Steve Haweeli, Founding President of WordHampton Public Relations, Dies at 68

WordHampton founder Steve Haweeli
Steve Haweeli
Eric Striffler

Steve Haweeli of East Hampton died on August 23. He was a devoted father, dedicated business owner and mentor, and a great friend to many from all circles of life. He was 68.

Born in White Plains, NY to Eleanor and Norman Haweeli in 1954, he moved to the East End in 1991 when he was hired by Jeff Salaway as the lead bartender at Nick & Toni’s restaurant. The founder and president of WordHampton Public Relations, Haweeli launched the company from behind the bar at Nick & Toni’s in 1992.

The charismatic bartender, always networking with customers, transitioned his skills into promoting restaurants and other businesses, thus creating the foundation for WordHampton. Built from the ground up, WordHampton became one of the first and most successful public relations firms in the Hamptons and subsequently throughout Long Island.

In 1997, Haweeli brought on Nicole Castillo as a full time employee and the business continued to grow over the next 30 years under the duo’s management. 

“Steve has been an incredible mentor to me over the years, teaching me everything from how to write a press release to running a business,” Castillo said. “I value each and every piece of advice he has given me. I am honored to continue his legacy as the owner of WordHampton and only hope to continue the successful groundwork he has laid.”  

With hundreds of clients over the last 30 years in business, Haweeli was a huge influence on the East End community. 

“Steve was a passionate man whose passions knew no boundaries when it came to business, sports, his biological family, his work family and to those he considered a friend. Steve will be missed by so many people for so many different reasons,” Honest Man Restaurants owner Mark Smith says. “Steve was a lover of life and fought until he could not fight anymore. A life well lived. Rest easy, my friend.”

Known as one of Long Island’s most successful and recognizable agency principals, Haweeli was honored with several awards including the prestigious Jack Rettaliata Lifetime Achievement Award from the Public Relations Professionals of Long Island, Long Island Business News’ Fifty or so Around 50 Class of 2010 business leaders; and as an honoree at the Long Island Hospitality Ball for his industry contributions.

Haweeli was also a founding member of The Croft Society, a professional group of public relations and communications firms across the country dedicated to sharing business management practices and developing future agency leaders.

He was a former board member of the East Hampton Chamber of Commerce, the Suffolk County Community College’s Culinary Arts program, and the Family Service League, and he served as a vestry member of St. Luke’s Episcopal Church in East Hampton. Haweeli also hosted the LTV series foodTALK for three seasons which featured many East End chefs, growers and other food-lovers, and always included lots of laughs.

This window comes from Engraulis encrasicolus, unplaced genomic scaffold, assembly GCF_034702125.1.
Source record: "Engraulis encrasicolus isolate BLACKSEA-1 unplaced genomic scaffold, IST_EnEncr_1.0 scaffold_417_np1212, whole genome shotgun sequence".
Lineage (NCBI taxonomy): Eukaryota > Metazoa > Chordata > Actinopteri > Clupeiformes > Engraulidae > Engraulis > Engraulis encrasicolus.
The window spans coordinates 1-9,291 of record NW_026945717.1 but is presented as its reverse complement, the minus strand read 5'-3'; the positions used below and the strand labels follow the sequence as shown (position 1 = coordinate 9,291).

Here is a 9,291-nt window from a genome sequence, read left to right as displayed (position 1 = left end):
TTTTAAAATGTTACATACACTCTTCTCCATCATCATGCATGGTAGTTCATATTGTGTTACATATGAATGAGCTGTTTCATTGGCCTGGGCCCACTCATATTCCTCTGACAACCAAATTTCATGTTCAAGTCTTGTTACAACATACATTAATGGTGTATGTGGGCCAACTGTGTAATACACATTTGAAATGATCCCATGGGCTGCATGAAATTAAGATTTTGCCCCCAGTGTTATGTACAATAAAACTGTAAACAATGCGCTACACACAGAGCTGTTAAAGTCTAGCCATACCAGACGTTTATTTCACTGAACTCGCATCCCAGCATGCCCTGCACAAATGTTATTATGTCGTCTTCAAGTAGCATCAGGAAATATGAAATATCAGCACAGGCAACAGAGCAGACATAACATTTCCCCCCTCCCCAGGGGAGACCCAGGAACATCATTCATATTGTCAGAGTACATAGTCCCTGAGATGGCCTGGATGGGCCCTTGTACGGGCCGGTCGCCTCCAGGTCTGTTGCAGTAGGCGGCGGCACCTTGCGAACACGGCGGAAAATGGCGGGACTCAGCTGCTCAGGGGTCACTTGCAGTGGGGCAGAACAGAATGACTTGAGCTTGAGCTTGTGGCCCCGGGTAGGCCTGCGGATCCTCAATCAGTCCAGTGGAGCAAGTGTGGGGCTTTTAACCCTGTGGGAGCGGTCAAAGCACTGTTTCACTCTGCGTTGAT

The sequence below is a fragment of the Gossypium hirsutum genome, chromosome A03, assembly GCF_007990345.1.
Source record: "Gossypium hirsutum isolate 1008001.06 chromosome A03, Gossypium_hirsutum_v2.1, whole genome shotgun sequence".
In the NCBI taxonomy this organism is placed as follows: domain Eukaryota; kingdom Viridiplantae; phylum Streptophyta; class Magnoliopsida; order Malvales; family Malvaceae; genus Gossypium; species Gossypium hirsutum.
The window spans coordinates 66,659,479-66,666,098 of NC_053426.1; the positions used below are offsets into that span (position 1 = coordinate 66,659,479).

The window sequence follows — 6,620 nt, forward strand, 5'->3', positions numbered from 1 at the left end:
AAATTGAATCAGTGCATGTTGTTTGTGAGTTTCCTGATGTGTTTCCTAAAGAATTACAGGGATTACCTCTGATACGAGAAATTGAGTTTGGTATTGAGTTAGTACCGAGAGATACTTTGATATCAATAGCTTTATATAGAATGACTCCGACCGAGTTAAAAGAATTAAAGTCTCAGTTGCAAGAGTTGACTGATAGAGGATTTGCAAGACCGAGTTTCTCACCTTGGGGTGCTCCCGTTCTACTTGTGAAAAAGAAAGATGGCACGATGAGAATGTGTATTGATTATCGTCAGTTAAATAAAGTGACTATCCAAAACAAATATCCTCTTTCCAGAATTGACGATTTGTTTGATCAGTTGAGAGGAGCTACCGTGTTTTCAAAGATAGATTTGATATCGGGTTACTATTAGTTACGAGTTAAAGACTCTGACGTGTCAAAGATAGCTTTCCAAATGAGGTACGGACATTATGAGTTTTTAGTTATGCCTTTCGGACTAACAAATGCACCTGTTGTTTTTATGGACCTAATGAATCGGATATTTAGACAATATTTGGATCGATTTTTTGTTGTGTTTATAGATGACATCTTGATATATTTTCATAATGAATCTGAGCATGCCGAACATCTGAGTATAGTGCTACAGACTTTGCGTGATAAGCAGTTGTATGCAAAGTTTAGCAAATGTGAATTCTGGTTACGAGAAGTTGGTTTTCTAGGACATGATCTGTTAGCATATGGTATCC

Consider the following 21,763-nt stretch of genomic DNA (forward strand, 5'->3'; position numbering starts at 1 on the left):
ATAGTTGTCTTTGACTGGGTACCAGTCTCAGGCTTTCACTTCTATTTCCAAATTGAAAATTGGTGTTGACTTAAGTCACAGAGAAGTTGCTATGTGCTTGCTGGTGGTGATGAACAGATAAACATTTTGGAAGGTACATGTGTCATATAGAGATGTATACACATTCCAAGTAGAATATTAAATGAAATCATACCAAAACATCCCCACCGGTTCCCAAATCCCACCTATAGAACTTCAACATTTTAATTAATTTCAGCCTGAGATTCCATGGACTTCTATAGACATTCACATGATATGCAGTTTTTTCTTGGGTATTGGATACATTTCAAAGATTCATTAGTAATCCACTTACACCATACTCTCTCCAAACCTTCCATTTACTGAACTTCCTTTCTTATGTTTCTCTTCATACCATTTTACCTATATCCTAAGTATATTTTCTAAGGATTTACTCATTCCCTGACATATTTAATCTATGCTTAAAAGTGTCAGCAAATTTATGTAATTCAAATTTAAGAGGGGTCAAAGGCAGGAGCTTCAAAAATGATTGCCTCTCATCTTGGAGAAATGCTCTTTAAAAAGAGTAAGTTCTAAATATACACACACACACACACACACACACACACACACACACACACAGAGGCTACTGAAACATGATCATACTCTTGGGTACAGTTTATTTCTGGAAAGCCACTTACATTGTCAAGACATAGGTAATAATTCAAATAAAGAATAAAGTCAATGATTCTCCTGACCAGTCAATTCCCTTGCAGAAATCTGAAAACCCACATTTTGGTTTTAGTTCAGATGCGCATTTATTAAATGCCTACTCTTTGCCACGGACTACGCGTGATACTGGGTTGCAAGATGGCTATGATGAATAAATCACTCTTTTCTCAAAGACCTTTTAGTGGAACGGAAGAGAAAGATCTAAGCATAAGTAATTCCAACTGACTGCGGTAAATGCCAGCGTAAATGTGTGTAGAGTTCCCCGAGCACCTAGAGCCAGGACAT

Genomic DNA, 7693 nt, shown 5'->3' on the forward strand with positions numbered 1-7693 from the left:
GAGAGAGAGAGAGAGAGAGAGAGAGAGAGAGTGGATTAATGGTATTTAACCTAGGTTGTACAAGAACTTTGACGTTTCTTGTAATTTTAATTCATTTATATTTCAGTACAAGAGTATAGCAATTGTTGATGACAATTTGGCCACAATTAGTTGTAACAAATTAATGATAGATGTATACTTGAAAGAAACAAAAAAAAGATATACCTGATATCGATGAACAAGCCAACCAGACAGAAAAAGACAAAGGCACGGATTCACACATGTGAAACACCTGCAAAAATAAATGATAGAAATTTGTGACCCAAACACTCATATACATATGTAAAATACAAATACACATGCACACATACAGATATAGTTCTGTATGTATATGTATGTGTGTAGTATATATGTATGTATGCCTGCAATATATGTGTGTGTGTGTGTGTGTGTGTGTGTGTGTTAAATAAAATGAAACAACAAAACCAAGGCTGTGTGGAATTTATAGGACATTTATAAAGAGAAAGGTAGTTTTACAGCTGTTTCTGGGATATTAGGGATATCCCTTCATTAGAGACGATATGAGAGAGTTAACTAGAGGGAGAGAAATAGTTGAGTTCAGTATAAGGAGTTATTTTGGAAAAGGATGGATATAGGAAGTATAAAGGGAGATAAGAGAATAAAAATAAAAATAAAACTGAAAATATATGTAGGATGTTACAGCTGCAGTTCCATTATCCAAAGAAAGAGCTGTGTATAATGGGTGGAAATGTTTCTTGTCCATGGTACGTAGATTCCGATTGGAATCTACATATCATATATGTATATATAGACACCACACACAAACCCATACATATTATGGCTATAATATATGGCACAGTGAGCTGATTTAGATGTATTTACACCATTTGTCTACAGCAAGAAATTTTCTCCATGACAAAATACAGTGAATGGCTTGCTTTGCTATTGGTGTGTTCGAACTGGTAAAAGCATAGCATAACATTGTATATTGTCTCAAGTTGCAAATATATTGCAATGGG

With an interest in many cultures, Haweeli traveled to more than 30 countries in his lifetime. He was an avid reader and lover of all genres of music, in particular he loved jazz and went to live performances whenever he could. His love for music trickled down to his son Ned. 

His love for vibrant, expressive music wholly matched his personality as did his insatiable love for travel,” Ned says. “He showed me some of my favorite music that turned me into the musician I am today and I would not be the man I am today without his parenting and love.”

Haweeli loved to cook and appreciated the abundance of locally grown, fresh produce available on the East End. A favorite summer meal was fresh grilled fish (that he caught), local corn and homegrown tomato and basil salad.

A traditional dish he enjoyed making and sharing was his ham salad, a family recipe. Made fresh and always a crowd pleaser, he delighted in sharing it with his family and friends.  

In 2007, Haweeli found his calling as an artist, creating vibrant contemporary abstract works in oil and acrylic. The East End appeared ad a theme in many of his works, representing the feeling and beauty of the region’s sublime environment. His works have been shown in local galleries and exhibitions and are in several private collections.

Haweeli was a lifelong Yankees fan (referring to them as The Stankees when on a losing streak and doing a spot-on imitation of stadium announcer Bob Sheppard for anyone willing to listen). He was a graduate of Hamilton College and lived in East Hampton for more than 30 years. When weather permitted, he swam daily at Maidstone Beach, one of his favorite places in the world.  

“Steve was a lover of everything beautiful, colorful and exciting in the world,” said Ellen Watson, former wife and good friend. “His extensive travel and love of different cultures opened his mind to all that the world has to offer. He loved life and lived it to the fullest each day. A bright light has gone out and he will be greatly missed.”

Haweeli is survived by his son Ned Haweeli, his cousins Ellen and John Haweeli, his dedicated staff at WordHampton, including his longtime business partner Nicole Castillo and a huge circle of extended family, friends and colleagues from around the world.

Donations may be made in Steve’s memory to The Springs Food Pantry ( or 5 Old Stone Highway, East Hampton, 11937.

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